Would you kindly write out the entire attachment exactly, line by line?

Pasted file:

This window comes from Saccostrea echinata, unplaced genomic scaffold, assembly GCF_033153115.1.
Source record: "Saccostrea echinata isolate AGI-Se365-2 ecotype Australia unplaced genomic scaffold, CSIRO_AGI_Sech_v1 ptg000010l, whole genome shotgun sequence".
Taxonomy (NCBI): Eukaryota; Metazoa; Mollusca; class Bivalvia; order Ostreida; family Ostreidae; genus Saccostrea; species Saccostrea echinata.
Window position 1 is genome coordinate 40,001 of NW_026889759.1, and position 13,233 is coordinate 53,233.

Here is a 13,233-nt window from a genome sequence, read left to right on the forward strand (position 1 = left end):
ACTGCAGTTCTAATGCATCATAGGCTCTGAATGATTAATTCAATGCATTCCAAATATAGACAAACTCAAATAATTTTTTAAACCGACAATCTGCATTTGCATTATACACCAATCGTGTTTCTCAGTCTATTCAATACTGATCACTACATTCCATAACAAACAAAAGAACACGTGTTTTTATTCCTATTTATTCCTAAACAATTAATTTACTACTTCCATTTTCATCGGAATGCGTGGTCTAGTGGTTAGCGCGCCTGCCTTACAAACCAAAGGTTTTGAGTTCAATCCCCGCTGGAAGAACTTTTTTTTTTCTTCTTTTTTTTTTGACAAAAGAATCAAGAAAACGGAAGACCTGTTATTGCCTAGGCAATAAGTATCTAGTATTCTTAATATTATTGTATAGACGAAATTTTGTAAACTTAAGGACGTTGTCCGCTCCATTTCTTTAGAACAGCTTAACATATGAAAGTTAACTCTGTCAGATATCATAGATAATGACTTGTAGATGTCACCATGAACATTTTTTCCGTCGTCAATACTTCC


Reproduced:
This window comes from Saccostrea echinata, unplaced genomic scaffold, assembly GCF_033153115.1.
Source record: "Saccostrea echinata isolate AGI-Se365-2 ecotype Australia unplaced genomic scaffold, CSIRO_AGI_Sech_v1 ptg000010l, whole genome shotgun sequence".
Taxonomy (NCBI): Eukaryota; Metazoa; Mollusca; class Bivalvia; order Ostreida; family Ostreidae; genus Saccostrea; species Saccostrea echinata.
Window position 1 is genome coordinate 40,001 of NW_026889759.1, and position 13,233 is coordinate 53,233.

Here is a 13,233-nt window from a genome sequence, read left to right on the forward strand (position 1 = left end):
ACTGCAGTTCTAATGCATCATAGGCTCTGAATGATTAATTCAATGCATTCCAAATATAGACAAACTCAAATAATTTTTTAAACCGACAATCTGCATTTGCATTATACACCAATCGTGTTTCTCAGTCTATTCAATACTGATCACTACATTCCATAACAAACAAAAGAACACGTGTTTTTATTCCTATTTATTCCTAAACAATTAATTTACTACTTCCATTTTCATCGGAATGCGTGGTCTAGTGGTTAGCGCGCCTGCCTTACAAACCAAAGGTTTTGAGTTCAATCCCCGCTGGAAGAACTTTTTTTTTTCTTCTTTTTTTTTTGACAAAAGAATCAAGAAAACGGAAGACCTGTTATTGCCTAGGCAATAAGTATCTAGTATTCTTAATATTATTGTATAGACGAAATTTTGTAAACTTAAGGACGTTGTCCGCTCCATTTCTTTAGAACAGCTTAACATATGAAAGTTAACTCTGTCAGATATCATAGATAATGACTTGTAGATGTCACCATGAACATTTTTTCCGTCGTCAATACTTCC